5) I’m sure you are as shocked as I am that credit reporting agencies have been lying to consumers.
6a) What’s up with the disk storage in the Star Wars movies? And the retro technology in general?
6b) And really enjoyed this essay on the nature of “The Force” and the return of “reverence” in Star Wars films.
6c) And this is too good, “Did Inadequate Women’s Healthcare Destroy Star Wars’ Old Republic?”
7) Trump appoints Wall Street lawyer to regulate Wall Street. Chait’s summation, “‘“Drain the swamp’ continues to be one of the greatest cons in the history of presidential campaigns.”
8) Kevin Drum argues that people should understand gravity better and that his explanation is more intuitive than warped space-time. I’m not so sure.
9) How religion can (indirectly) help influence the gender wage gap:
Wiseman and Dutta looked at how two different measurements of religiosity among residents of different states — belief in God and participation in religious activity — correlated with the gender wage-gap in those states. Even after controlling for age, education, marital status, occupation, time in the workforce, and other factors, they found that this correlation was rather significant: specifically, the that a three percent increase in a state’s religiosity related to a one percent increase in its gender wage-gap.
These findings are consistent with the idea that religious beliefs and institutions, even informal ones, can shape social interactions and thus economic behavior. Women’s roles as mothers and workers are shaped by religious norms and customs, even when those norms aren’t directly dictated by religious dogma.
Traditional religious attitudes might also affect employer behavior, shaping managers’ decisions about whom to hire or lay off, or a family’s decision about who should be the primary breadwinner. Zooming out, the state government’s distribution of resources — like education, health care, and parental leave — can also be shaped by prevailing cultural norms that are shaped by religious attitudes. It stands to reason that policies that have been shown to promote gender parity, like pay-transparency legislation or investments in high-quality child care, might face heavier opposition in those states where religious institutions exert more influence. (That said, the working paper didn’t make any of these claims directly — rather, it provided a jumping-off point for some informed speculation.)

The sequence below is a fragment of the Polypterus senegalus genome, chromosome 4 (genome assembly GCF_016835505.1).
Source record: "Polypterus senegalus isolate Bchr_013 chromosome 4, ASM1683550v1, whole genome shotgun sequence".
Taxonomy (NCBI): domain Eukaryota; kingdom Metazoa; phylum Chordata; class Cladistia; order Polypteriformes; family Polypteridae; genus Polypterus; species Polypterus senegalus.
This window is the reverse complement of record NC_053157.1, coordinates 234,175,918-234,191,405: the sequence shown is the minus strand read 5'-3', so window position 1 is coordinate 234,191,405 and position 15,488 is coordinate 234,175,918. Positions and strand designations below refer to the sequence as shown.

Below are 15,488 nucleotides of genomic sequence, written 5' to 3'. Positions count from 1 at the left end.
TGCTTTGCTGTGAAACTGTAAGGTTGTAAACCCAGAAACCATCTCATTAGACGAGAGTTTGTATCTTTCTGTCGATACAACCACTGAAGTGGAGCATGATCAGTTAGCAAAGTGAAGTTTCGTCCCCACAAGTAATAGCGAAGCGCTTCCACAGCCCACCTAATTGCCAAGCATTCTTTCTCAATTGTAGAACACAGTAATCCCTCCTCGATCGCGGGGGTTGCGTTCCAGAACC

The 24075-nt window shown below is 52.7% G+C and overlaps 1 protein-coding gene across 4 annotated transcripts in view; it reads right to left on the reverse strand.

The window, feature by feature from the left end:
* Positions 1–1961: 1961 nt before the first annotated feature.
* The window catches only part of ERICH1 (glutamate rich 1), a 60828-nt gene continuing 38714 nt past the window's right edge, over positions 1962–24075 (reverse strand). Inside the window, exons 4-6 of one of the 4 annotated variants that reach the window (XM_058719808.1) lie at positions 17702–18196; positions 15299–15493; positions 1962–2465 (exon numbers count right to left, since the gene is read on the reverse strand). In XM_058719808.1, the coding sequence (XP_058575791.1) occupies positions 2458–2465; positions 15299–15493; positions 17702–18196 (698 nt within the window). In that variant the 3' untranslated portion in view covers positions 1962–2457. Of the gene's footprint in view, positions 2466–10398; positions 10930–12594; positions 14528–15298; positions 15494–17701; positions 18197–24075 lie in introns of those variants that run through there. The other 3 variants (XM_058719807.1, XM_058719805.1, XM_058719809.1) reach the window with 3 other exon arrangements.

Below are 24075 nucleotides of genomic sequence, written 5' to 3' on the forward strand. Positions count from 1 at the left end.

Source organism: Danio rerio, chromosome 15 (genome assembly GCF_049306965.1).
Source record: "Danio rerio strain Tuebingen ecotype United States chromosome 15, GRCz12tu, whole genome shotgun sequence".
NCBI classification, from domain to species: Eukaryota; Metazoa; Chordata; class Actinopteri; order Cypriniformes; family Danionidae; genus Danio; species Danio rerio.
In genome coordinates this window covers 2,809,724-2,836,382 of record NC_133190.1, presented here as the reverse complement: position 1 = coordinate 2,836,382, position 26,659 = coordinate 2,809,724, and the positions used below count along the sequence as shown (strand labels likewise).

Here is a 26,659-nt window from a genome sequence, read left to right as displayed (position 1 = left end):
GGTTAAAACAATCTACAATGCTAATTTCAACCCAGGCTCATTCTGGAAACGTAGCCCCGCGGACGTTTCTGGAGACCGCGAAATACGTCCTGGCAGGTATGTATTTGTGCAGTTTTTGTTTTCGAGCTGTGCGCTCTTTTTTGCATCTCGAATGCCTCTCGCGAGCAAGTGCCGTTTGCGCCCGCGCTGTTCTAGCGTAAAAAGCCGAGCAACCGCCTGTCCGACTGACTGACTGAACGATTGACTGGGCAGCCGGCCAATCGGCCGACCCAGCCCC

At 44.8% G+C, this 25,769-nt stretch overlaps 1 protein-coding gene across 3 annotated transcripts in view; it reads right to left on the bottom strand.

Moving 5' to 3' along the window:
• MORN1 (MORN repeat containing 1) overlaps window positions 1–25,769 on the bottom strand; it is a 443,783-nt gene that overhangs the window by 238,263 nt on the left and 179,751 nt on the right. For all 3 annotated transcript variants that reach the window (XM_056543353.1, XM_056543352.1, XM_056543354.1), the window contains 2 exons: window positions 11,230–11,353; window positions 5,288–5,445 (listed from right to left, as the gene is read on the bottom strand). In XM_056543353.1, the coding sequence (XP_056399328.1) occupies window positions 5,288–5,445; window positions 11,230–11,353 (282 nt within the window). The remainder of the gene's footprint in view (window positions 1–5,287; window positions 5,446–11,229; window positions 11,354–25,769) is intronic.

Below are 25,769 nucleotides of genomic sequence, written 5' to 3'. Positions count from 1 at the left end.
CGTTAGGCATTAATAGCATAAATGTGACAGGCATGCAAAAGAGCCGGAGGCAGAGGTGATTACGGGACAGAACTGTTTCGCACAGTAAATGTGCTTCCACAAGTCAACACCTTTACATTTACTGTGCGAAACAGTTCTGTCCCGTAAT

10) Important changes in how Obamacare has changed the practice of medicine for the better will outlast any changes/repeal Republicans make to the ACA.
11) I’m a big fan of art and advertising paintings on the sides of buildings. So is Atlas Obscura. I like driving by this one on my way to work.
12) Norm Ornstein on the GOP’s ethics “disaster” (worthwhile read even with the House GOP backing off):
I have rarely been more angry or dismayed at the conduct of Congress than I was Monday night with the unconscionable, deplorable, underhanded move by Representative Bob Goodlatte to eviscerate and undermine the Office of Congressional Ethics. When House Speaker Paul Ryan and his counterpart Nancy Pelosi indicated weeks ago that they would continue OCE, the reform community—left and right—breathed a sigh of relief. Ryan, like his predecessor John Boehner, had seen the value to the integrity of the House of the office, which has been a stalwart of bipartisan and nonpartisan comity and independence. That makes this bait-and-switch action even more outrageous…
Given Ryan’s solidarity with President-elect Trump on Russian hacking—preceded by his deep-sixing any bipartisan statement during the campaign warning against foreign attempts to influence our elections—along with Government Reform Committee Chairman Jason Chaffetz’s indifference to any investigation of conflicts of interest or ethical problems with the president-elect and his cronies, this is chilling evidence that we are headed for a new age of official embrace or at least acceptance of unethical and illegal behavior. The core of America’s political system depends on real checks and balances, on a Congress that puts country ahead of party. The House leadership showed this week that party comes first. [emphasis mine]
13) Life in Elkhart, Indiana has improved considerably under President Obama. In this partisan era, though, not even that penetrates partisan biases:
Democrats and Republicans, though, appear to be equally guilty of viewing objective facts through partisan filters–Nyhan said that there’s no conclusive evidence to suggest that one party is more susceptible than the other. Though some research has indicated that even strongly partisan people are more likely to answer questions about politics correctly if they are getting paid to do so, paying Americans to listen to facts doesn’t seem a particularly realistic solution. Little will change, Nyhan said, if the environment in which political leaders and the media promote incorrect information doesn’t change.